CBA, NAB, ANZ & Westpac Term Deposit Rates: July 2018

Considering taking out a term deposit? Here are the interest rates on offer from the ‘big four’ banks at the time of writing.

Term deposits are an investment of cash placed within a financial institution for a fixed period of time, earning fixed interest usually over a one month to five year period. They have proven a popular option with investors who prefer a lower-risk option that near-guarantees a set return, as opposed to investing in riskier assets such as equity and property. Currently, interest rates on term deposits are at historic lows because of today’s low-rate environment.

If you’re interested in a term deposit, it’s also worth knowing you may be charged a fee if you decide to access your funds before your account matures. In addition, there is a chance any honeymoon rate you secured can drop after it matures if you decide to roll over to a new term.

The following tables display the current interest rates on one, two and three-year term deposits from the big four banks – ANZ, Commonwealth Bank, NAB and Westpac. These rates are accurate at the time of writing (5/07/18).

ANZ term deposit rates

ANZ is currently offering the following rates on its term deposit products.

ANZ is currently showing two different rates for each term – this is because one for each is its ‘Advance Notice’ term deposit, which requires the customer to provide a notice of intent (31 days)to withdraw the money. These Advance Notice products come with a higher interest rate, according to ANZ.

Advertised Rate Min Term Max Term Cooling off period (days) Interest Paid
1.50% 12 months under 18 months 7 Annually
2.30% 12 months under 18 months 7 Annually
1.55% 18 months under 24 months 7 Annually
2.30% 18 months under 24 months 7 Annually
1.90% 24 months under 36 months 7 Annually
2.60% 24 months under 36 months 7 Annually
1.85% 36 months under 48 months 7 Annually
2.50% 36 months under 48 months 7 Annually

Source: Canstar. Based on $50,000 personal term deposits with terms of one to three years, with interest paid annually.

Commonwealth Bank term deposit rates

Commonwealth Bank is currently offering the following rates on its term deposit products.

Advertised Rate Min Term Max Term Cooling off period (days) Interest Paid
2.20% 12 months 12 months 6 Annually
2.30% 13 months 17 months 6 Annually
2.30% 18 months 23 months 6 Annually
2.60% 24 months 33 months 6 Annually
2.30% 34 months 35 months 6 Annually
2.40% 36 months 47 months 6 Annually


Source: Canstar. Based on $50,000 personal term deposits with terms of one to three years, with interest paid annually.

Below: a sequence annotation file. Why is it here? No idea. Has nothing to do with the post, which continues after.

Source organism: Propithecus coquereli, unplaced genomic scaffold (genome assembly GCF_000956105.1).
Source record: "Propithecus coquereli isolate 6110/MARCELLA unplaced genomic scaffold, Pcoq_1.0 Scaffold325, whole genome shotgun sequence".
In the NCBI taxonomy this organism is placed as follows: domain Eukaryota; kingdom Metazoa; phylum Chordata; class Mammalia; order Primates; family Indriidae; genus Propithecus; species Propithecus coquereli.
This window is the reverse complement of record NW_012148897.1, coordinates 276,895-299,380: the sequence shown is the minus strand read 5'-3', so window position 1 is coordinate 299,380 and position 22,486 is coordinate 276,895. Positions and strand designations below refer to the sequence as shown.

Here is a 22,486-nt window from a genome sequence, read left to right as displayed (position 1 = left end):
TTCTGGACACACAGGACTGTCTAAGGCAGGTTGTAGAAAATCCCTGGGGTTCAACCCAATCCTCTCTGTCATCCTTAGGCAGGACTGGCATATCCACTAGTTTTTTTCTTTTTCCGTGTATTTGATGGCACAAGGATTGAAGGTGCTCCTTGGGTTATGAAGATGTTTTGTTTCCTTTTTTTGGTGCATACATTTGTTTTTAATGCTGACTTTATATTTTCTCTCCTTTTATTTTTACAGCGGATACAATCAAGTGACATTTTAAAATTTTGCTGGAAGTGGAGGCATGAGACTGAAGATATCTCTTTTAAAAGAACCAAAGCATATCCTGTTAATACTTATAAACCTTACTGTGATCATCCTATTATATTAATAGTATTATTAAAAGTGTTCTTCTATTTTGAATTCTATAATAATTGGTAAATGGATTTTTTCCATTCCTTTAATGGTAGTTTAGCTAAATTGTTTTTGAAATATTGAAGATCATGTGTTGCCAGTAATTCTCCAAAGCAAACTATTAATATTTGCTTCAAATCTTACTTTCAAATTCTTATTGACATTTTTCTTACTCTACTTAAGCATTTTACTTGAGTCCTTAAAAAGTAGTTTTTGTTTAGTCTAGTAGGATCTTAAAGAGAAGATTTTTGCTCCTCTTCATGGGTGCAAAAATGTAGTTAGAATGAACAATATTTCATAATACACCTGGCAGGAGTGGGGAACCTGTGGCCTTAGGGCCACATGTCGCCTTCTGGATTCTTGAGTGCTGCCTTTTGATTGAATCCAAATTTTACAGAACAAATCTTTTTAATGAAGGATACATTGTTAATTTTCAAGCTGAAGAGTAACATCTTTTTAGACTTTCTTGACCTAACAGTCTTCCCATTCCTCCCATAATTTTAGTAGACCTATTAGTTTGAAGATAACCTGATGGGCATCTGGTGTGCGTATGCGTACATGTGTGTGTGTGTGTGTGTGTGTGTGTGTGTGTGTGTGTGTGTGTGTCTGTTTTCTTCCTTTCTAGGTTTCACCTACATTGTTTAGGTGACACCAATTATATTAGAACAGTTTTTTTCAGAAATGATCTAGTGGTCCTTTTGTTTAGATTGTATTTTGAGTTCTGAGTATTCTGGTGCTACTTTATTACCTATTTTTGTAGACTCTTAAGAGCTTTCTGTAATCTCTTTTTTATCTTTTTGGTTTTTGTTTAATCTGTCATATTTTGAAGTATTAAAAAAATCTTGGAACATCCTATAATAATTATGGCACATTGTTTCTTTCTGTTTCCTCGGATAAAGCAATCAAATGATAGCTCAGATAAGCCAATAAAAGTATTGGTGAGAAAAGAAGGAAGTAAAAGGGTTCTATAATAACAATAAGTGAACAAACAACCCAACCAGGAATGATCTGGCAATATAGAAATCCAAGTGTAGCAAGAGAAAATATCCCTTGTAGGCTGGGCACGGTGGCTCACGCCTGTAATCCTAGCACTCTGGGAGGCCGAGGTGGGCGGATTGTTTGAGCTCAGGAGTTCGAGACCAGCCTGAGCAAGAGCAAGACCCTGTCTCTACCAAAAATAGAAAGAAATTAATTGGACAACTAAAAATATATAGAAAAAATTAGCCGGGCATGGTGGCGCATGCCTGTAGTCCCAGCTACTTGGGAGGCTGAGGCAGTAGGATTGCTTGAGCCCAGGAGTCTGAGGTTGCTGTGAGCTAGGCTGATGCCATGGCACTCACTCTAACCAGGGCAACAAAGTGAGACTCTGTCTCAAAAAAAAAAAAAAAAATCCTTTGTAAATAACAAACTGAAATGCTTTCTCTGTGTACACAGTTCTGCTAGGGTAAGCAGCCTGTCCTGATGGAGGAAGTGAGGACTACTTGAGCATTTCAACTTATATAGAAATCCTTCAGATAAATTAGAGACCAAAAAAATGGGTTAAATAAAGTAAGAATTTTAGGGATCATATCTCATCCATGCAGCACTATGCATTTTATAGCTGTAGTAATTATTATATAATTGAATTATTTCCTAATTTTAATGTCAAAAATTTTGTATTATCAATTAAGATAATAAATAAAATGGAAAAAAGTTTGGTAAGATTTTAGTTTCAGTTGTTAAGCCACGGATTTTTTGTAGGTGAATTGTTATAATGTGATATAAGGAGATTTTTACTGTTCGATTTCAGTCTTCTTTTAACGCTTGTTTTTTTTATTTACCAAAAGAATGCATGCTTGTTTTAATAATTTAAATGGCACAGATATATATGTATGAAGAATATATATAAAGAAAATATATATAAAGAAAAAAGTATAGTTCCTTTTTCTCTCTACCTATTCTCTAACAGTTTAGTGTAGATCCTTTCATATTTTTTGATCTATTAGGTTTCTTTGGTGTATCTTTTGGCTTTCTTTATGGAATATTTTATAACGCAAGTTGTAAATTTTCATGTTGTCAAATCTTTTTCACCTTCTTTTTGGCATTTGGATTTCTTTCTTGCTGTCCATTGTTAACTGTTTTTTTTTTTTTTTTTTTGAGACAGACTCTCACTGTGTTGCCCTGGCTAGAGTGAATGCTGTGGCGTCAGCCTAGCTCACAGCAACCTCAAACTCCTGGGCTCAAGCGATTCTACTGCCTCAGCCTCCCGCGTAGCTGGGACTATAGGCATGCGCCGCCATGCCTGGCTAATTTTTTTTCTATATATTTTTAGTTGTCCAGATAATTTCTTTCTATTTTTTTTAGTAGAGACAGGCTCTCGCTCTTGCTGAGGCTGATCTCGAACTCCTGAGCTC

NAB term deposit rates

NAB is currently offering the following rates on its term deposit products.

Advertised Rate Min Term Max Term Cooling off period (days) Interest Paid
2.40% 12 months under 13 months 7 Annually
2.10% 13 months under 24 months 7 Annually
2.60% 24 months under 36 months 7 Annually
2.70% 36 months under 48 months 7 Annually

Source: Canstar. Based on $50,000 personal term deposits with terms of one to three years, with interest paid annually.

Westpac term deposit rates

Westpac is currently offering the following rates on its term deposit products.

Advertised Rate Min Term Max Term Cooling off period (days) Interest Paid
2.30% 12 months 12 months 6 Annually
2.30% 12 months under 24 months 6 Annually
2.40% 24 months under 36 months 6 Annually
2.50% 36 months under 48 months 6 Annually

Source: Canstar. Based on $50,000 personal term deposits with terms of one to three years, with interest paid annually.

Compare Term Deposit Rates

You can compare term deposits here to view a much more comprehensive list of term deposits offered not just by the big four, but by all institutions rated by Canstar.

The following table displays a snapshot of savings accounts on Canstar’s database with links to providers’ websites, sorted by the total interest rate (highest to lowest). The results and Star Ratings shown are based on a regular saver in NSW with $10,000 in current savings.

Should you consider a term deposit from the big four?

Some people simply choose to go with a big four bank because of name recognition or because they already have an account with them for another product, such as a home loan, credit card or an insurance policy. But there is more to consider – you should also aim to compare term deposits based on:

  • The interest rates on offer (the higher the greater return)
  • The ‘terms’ (length of the term deposit) available
  • Any minimum deposit requirements that exist
  • How easy it is to open and withdraw from
  • Whether early withdrawals come with penalties or fees

In addition to offering low rates on certain term deposit products, the big four banks also come with other benefits when it comes to term deposits. For one, they are recognised as authorised deposit-taking institutions (ADIs), meaning that deposits up to $250,000 are covered by the government if they run into financial trouble. They also tend to have a high number of branches and financial services available, making it easier to manage and apply for term deposits and other products. However, you may be charged with higher fees than some smaller institutions and could have less negotiating power.

No matter who you end up choosing, make sure you compare the options available to you. And, as always, read the product disclosure statement (PDS) before opening a term deposit so you’re aware of what you’re signing up for!

Compare Term Deposit Rates

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